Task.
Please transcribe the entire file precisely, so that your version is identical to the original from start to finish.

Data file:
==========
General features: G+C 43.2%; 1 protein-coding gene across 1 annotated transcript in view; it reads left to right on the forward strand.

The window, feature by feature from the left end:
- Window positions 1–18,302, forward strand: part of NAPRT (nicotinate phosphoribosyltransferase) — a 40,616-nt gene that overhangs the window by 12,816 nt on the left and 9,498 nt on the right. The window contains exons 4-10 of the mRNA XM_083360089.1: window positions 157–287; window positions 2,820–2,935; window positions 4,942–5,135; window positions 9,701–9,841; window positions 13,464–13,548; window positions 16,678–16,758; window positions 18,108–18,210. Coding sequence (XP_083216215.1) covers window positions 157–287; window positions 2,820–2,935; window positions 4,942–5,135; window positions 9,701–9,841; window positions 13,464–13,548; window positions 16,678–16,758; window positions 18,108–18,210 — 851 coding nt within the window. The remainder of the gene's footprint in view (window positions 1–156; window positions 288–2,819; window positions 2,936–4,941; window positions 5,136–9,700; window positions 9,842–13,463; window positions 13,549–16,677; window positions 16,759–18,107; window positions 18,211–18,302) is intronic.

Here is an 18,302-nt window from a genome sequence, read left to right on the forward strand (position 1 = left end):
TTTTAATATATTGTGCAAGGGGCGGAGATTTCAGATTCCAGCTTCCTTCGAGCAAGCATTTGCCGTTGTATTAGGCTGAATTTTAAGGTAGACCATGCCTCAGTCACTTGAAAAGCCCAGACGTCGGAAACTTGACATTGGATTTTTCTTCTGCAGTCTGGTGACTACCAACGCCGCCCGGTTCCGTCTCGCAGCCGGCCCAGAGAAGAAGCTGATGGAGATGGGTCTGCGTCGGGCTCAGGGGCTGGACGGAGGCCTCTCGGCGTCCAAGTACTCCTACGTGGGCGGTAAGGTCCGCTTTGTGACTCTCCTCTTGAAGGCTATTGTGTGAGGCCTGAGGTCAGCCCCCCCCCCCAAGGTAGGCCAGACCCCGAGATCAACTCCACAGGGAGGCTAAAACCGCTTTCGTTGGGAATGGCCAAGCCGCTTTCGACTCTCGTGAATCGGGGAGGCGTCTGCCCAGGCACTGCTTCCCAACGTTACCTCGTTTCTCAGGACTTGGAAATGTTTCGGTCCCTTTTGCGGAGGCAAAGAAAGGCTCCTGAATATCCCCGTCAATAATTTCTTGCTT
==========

General features: G+C 43.2%; 1 protein-coding gene across 1 annotated transcript in view; it reads left to right on the forward strand.

The window, feature by feature from the left end:
- Window positions 1–18,302, forward strand: part of NAPRT (nicotinate phosphoribosyltransferase) — a 40,616-nt gene that overhangs the window by 12,816 nt on the left and 9,498 nt on the right. The window contains exons 4-10 of the mRNA XM_083360089.1: window positions 157–287; window positions 2,820–2,935; window positions 4,942–5,135; window positions 9,701–9,841; window positions 13,464–13,548; window positions 16,678–16,758; window positions 18,108–18,210. Coding sequence (XP_083216215.1) covers window positions 157–287; window positions 2,820–2,935; window positions 4,942–5,135; window positions 9,701–9,841; window positions 13,464–13,548; window positions 16,678–16,758; window positions 18,108–18,210 — 851 coding nt within the window. The remainder of the gene's footprint in view (window positions 1–156; window positions 288–2,819; window positions 2,936–4,941; window positions 5,136–9,700; window positions 9,842–13,463; window positions 13,549–16,677; window positions 16,759–18,107; window positions 18,211–18,302) is intronic.

Here is an 18,302-nt window from a genome sequence, read left to right on the forward strand (position 1 = left end):
TTTTAATATATTGTGCAAGGGGCGGAGATTTCAGATTCCAGCTTCCTTCGAGCAAGCATTTGCCGTTGTATTAGGCTGAATTTTAAGGTAGACCATGCCTCAGTCACTTGAAAAGCCCAGACGTCGGAAACTTGACATTGGATTTTTCTTCTGCAGTCTGGTGACTACCAACGCCGCCCGGTTCCGTCTCGCAGCCGGCCCAGAGAAGAAGCTGATGGAGATGGGTCTGCGTCGGGCTCAGGGGCTGGACGGAGGCCTCTCGGCGTCCAAGTACTCCTACGTGGGCGGTAAGGTCCGCTTTGTGACTCTCCTCTTGAAGGCTATTGTGTGAGGCCTGAGGTCAGCCCCCCCCCCCAAGGTAGGCCAGACCCCGAGATCAACTCCACAGGGAGGCTAAAACCGCTTTCGTTGGGAATGGCCAAGCCGCTTTCGACTCTCGTGAATCGGGGAGGCGTCTGCCCAGGCACTGCTTCCCAACGTTACCTCGTTTCTCAGGACTTGGAAATGTTTCGGTCCCTTTTGCGGAGGCAAAGAAAGGCTCCTGAATATCCCCGTCAATAATTTCTTGCTT